A Baltimore County policy in place from 1945 to 2007 requiring certain older employees to pay more into a pension fund may have resulted in tens of millions of dollars in damages to the older workers. The County forced older workers to make larger pension contributions regardless of their retirement plans in order to make up for the shorter time their money would accumulate interest. Two Baltimore County corrections officers first complained of the practice to the Equal Employment Opportunity Commission 15 years ago, and a federal appeals court has substantiated their complaint. This practice is a clear example of age discrimination, according to David Lopez, general counsel of the Equal Employment Opportunity Commission (EEOC).
For more than a decade, the EEOC has been pursuing a legal remedy for the corrections officers, as well as others in the same position. The County alleged its unequal contribution rates were justified because older workers could receive a pension at age 65 even if they had not been with the company very long. Starting in 1973, they also offered employees with 30 years of service the option to retire before age 65. The County stopped using age as a determinant of contribution rates in 2007, but many workers had already been affected by that time.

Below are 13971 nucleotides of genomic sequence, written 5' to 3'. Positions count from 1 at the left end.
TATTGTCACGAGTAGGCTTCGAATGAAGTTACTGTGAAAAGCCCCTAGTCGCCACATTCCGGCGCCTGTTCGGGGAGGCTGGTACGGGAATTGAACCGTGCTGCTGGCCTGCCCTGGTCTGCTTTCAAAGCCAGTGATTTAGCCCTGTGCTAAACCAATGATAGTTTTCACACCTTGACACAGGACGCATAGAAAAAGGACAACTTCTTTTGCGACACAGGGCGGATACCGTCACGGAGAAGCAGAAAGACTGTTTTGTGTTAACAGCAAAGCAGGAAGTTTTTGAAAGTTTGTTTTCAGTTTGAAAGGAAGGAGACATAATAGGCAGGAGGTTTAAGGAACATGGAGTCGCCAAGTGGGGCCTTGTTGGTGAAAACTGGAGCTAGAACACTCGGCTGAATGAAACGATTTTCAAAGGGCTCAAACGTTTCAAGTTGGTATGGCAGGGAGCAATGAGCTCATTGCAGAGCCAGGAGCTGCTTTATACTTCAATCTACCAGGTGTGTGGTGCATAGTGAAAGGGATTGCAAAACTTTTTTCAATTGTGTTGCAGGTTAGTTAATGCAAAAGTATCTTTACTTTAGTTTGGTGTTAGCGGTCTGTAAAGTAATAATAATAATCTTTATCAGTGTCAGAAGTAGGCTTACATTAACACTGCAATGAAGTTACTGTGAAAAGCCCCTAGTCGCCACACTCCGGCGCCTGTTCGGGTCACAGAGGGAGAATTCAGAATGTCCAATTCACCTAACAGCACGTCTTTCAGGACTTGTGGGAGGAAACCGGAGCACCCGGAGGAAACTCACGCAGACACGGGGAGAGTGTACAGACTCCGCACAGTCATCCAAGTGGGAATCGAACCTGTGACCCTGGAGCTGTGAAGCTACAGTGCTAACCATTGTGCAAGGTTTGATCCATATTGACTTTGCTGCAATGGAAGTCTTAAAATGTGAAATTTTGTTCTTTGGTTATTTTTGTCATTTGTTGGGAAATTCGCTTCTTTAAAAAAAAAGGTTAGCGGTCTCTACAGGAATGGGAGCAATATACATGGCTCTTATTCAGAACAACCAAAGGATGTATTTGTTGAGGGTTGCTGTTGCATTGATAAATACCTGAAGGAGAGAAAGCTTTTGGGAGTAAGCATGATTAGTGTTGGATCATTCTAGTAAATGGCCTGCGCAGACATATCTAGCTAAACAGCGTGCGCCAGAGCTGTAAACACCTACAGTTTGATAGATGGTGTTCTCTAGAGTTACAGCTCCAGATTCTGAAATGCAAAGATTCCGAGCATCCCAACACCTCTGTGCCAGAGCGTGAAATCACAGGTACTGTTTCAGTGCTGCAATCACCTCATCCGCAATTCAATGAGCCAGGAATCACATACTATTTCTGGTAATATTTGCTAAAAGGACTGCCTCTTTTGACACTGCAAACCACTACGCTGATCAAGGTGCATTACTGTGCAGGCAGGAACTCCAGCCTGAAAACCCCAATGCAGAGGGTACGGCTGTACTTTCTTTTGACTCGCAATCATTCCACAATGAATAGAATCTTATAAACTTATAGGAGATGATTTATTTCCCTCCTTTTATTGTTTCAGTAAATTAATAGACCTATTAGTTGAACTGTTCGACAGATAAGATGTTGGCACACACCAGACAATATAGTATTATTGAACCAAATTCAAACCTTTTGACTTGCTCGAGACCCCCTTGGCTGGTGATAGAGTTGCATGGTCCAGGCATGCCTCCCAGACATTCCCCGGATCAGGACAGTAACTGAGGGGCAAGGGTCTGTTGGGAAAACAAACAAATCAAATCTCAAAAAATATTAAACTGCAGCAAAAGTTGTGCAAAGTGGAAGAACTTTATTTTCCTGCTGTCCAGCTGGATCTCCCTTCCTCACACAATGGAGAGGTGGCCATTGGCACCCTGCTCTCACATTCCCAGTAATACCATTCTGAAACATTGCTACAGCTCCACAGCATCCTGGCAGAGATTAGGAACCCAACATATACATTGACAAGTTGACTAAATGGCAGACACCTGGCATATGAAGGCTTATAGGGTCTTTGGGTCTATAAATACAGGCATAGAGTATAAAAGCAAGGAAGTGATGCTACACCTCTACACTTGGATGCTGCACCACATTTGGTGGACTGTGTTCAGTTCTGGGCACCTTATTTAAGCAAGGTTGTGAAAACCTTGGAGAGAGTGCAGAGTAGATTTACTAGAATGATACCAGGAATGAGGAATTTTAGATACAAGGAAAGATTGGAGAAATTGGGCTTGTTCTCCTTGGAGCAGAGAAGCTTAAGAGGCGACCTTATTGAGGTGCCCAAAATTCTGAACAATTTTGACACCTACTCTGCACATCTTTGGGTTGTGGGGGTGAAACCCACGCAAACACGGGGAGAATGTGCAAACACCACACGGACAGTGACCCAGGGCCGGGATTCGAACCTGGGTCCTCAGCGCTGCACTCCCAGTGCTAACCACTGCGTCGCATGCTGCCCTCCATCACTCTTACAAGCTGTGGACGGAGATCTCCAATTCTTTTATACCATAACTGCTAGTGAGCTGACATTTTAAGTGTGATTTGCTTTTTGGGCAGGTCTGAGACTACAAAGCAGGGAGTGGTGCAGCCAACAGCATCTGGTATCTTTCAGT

The court rejected Baltimore County’s claims, finding the pension contribution rates were never adjusted to take into account the early-retirement option. The County’s plan was ruled by the court to be in violation of the Age Discrimination in Employment Act because age is not a permissible factor on which to base pension contribution rates. A trial court is set to determine exactly what amount of damages the county owes to the victims.
The Philadelphia Employment Discrimination Lawyers at Sidney L. Gold & Associates Handle Age Discrimination Lawsuits with Dedication and Devotion
Age-related complaints represent a growing number of cases the Equal Employment Opportunity Commission handles each year. The Philadelphia employment lawyers at Sidney L. Gold & Associates have helped countless discrimination victims receive remedy or compensation for their discrimination claims. Call us today at 215-569-1999 or fill out our online contact form.